My grandpa and grandma on their wedding day–aren’t they beautiful?

He was in the war–WWII–and I wanted to take a moment here to honour him and his contribution to our country and to peace in this world. He was a supply driver, and was stationed in Italy, and England. His job was to take army supplies, such as ammunition, to where-ever they were needed. He used to sleep under his truck, and could only stay asleep for 10-15 minutes at a time because he had to keep alert and was, I’m sure, a bit scared to fall into a deep sleep during war-time.

One particular war-time story of his stands out in my mind, partly because it somewhat shows my grandfather’s “naughty” personality, and partly because it makes me think about how little decisions we make can have big effects. One night, my grandfather’s friend had invited him to go see a movie (motion picture back in those days). All the other guys were going out to the bar, to party and let loose. My grandfather, weighing the options, of course chose to go to the bar with the others and so his friend went to the movies alone. It so happened that night that a bomb hit the movie theatre, and my grandfather lost his friend. Of course, he was grateful for his decision to avoid the movies, but it was hard to lose someone close.

My mother said that while my grandfather didn’t say much about his time in the war, he would have nightmares and would wake up screaming. He held it all inside rather than burden others with his painful memories. I would have loved to hear more about those times.

Remembrance day is an important day because we all need reminding what war can turn into. It is ugly and brutal, and there are still wars going on all over the world. I keep in my heart my grandfather and all those who risked their own lives to bring peace to our country and the world, and those who are still risking their lives around the world. I love you grandpa.

Almost One

My baby is growing up.  He is changing so much every week–nay, make that every DAY–and soon he will be a full-fledged toddler. The past year has been one of the most amazing/trying/exhausting/beautiful/exhausting/maturing times of my life. Exhausting. Did I forget that one 😉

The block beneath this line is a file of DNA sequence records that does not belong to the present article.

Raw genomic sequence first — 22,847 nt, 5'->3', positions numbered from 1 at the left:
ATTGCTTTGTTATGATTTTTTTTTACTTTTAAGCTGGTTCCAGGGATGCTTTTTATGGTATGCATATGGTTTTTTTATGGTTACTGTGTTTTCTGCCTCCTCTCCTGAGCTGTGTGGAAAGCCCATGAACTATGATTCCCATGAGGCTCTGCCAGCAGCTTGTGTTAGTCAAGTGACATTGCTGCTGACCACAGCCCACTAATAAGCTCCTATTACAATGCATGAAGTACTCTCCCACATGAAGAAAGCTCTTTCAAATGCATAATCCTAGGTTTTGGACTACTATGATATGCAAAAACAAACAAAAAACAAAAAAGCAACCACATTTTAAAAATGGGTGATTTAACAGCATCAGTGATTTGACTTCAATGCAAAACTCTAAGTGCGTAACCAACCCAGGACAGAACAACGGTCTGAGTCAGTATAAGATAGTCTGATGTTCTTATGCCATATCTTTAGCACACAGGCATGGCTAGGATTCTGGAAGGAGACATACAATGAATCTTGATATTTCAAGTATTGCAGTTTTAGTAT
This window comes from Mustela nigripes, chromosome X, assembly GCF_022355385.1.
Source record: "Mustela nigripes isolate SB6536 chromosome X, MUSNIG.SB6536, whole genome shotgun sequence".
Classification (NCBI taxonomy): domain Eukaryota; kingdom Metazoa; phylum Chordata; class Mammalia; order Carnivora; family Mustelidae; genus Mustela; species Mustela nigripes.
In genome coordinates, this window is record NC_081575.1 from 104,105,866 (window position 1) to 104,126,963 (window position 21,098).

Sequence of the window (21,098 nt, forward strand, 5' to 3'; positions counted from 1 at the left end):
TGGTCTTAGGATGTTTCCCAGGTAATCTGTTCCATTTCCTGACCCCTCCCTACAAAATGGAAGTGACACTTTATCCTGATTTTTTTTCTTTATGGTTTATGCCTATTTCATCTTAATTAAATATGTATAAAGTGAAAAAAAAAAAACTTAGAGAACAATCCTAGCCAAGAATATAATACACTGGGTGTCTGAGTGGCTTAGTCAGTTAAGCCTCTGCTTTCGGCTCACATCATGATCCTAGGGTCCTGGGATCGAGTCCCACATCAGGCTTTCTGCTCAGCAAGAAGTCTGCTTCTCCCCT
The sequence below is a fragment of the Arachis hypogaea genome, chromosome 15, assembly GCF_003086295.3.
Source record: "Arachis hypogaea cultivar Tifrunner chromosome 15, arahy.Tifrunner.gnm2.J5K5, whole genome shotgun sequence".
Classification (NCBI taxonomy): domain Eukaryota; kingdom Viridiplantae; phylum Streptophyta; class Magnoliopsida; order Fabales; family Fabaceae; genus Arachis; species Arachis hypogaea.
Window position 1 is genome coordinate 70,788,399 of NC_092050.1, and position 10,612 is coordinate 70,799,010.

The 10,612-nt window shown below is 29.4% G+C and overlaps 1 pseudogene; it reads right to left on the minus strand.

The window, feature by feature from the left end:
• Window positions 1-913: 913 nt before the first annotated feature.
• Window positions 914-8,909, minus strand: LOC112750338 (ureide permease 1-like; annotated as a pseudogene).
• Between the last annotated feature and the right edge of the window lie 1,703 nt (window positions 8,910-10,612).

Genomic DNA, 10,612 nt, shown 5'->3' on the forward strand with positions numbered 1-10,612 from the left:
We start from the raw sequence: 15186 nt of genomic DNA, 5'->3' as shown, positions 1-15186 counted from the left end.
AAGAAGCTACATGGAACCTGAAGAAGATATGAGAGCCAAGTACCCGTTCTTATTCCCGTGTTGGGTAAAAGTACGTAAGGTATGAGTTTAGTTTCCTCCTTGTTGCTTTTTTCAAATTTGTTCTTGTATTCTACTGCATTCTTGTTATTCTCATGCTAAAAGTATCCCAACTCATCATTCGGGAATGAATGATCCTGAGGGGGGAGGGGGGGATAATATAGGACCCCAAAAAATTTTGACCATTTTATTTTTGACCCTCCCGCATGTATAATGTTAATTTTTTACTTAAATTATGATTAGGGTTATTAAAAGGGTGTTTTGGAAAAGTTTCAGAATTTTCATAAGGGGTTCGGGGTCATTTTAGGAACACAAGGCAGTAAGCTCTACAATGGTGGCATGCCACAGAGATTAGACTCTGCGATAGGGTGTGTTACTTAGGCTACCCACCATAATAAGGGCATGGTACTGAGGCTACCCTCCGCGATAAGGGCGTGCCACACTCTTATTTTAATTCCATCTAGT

Anyway, he is starting to look like a true little boy–less baby-like. He is learning at full-speed right now, and it is so neat to see. For example, when I say “Where’s mommy’s nose?” he takes his chubby little finger and taps me right on the tip of my nose. SO CUTE! And he points to everything and makes this sweet little “ta” sound at the things he points to. It almost sounds like he’s saying “that–what’s that?” and I guess he is in his way. He’s cruising furniture like a pro, and can stand for like 1-2 seconds on his own. He even remembers hand-gestures for different cues–for example, on one page of the book “Canada in Colours” I always wave my hand, and one day when I turned to that page he started waving his hand before I did it myself–SMARTIE!. He waves “hi” and “bye,” brushes his hair with his little baby brush, plays peek-a-boo on his terms, gets mad if he doesn’t get what he wants (uh oh–he has my temper), plays the drums, and so much more.

I say all this because it’s my way of remembering these little moments. Time goes by so fast, and I don’t want to forget all this. I’m not good at documenting through things like baby-books or pictures even (I will kick myself for not taking enough pictures in the future) so I just want to make sure I don’t forget. He’s my sweet little monturkeyroo and he will be ONE in two weeks. I can’t believe it.

I just want to add, and not dwell–I never dwell, NEVER–he’s still not sleeping through the night though. Come on Avery. In the words of one other exhausted parent: “How come you can do all this other great shit but you can’t just go the f— to sleep?” Those are my sentiments exactly.

My baby is growing, and I can’t stop it. But I can write about it here so I can look back on this time of my life and remember.

OOOOOH I want to pinch those delicious cheeks